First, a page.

“Wonderful sweetheart! When you come, remember to push the front door open with your arms, when you get into the vestibule, use your elbows to ring the door bell, and don’t forget, when you climb the stairs to my door, you rest your elbow into the door and bang hard with your elbows.”

“Ma, why do I need to use my arms and elbows???”

“What, you’re coming empty-handed???”

Yes, cake is social etiquette: cheesecake is a must. Cheesecake is the norm, the thing to bring back in the 50’s. You went to the local bakery, got a plain ordinary cheesecake and had it put in a off white square box with red and white string that wrapped around the box and when you presented it to the hostess, she wondered if you (Il Cheapo) bought Italian pastries. No, it is only morguey cheesecake, plain, ordinary cheesecake. As a visitor, this fulfilled your social obligation, no one could talk about you, and you brought cake, what the Hell else did you want? Of course the cheesecake was the cheapest item in the bakery.

The hostess who receives the cake says out of protocol: “No, no, you shouldn’t have!” You of course think: “Sure, then my name is mud all over town, take the damned cheesecake!”

On the other hand, the hostess had some conventions to follow if she didn’t want her name in the mud. You better get that pot of coffee perking, and make sure you open that box of cheesecake. If you didn’t you were mud; the next day!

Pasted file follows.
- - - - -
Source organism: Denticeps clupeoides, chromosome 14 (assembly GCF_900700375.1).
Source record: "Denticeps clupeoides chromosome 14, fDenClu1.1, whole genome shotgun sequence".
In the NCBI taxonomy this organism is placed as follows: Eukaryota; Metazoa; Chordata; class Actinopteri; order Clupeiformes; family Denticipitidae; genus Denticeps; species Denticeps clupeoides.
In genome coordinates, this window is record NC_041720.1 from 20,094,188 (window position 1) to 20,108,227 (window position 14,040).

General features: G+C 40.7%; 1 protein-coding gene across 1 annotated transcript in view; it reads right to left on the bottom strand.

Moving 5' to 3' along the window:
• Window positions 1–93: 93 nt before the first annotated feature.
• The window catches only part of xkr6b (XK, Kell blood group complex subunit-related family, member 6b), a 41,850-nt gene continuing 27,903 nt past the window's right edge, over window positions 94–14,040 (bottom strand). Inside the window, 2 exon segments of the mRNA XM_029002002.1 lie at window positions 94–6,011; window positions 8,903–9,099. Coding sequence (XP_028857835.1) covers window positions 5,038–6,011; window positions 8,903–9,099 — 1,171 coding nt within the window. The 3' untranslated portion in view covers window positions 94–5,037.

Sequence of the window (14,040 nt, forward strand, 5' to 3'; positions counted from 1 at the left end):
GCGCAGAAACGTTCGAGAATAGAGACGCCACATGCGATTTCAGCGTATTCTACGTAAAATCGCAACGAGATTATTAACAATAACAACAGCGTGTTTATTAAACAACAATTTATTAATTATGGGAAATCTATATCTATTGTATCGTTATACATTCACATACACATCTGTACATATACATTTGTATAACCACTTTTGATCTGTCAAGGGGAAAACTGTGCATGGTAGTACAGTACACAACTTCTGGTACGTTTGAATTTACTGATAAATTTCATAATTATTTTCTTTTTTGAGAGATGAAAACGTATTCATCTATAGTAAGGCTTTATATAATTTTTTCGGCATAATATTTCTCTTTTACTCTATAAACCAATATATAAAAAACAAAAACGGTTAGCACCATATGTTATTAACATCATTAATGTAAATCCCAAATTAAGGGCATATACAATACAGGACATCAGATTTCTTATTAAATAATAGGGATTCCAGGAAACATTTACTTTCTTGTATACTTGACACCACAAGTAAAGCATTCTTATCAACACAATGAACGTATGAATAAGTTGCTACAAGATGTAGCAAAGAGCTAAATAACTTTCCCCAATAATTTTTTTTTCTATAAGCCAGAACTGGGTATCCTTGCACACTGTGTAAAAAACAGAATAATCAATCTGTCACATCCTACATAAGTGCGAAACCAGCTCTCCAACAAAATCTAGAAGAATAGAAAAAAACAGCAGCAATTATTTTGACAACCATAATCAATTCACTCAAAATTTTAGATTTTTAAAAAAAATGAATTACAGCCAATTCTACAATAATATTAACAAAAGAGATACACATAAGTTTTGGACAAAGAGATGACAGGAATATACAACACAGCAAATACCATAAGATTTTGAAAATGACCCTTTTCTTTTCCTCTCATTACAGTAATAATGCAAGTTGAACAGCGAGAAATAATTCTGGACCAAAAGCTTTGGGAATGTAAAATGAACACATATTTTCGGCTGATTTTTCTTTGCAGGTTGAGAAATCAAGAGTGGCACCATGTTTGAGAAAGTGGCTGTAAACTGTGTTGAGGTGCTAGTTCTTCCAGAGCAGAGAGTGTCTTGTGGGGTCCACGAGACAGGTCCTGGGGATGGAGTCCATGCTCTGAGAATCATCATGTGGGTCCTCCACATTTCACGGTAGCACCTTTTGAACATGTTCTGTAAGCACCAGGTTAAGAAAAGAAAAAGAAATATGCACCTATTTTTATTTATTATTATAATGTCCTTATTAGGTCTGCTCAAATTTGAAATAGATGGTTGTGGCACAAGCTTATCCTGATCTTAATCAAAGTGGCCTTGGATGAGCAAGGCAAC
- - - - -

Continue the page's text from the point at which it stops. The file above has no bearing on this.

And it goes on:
“You’d think that Rosie would at least offer us a cup of coffee!”

Wedding had their rules, make sure the food, band and people you sit with at the reception are all good, if not, I take a trip to the men’s room and subtract $$$ for each transgression!

Funerals had their norms too. After the burial you headed to the bereaved home for a nice dinner or late lunch. It didn’t matter how the widow was feeling, what was she serving? If things were lacking: “Sure, such a good man and all she serves is cold cuts.” I come all the way from Hoboken and all I get is cold cuts.”

Saturday, January 16, 2016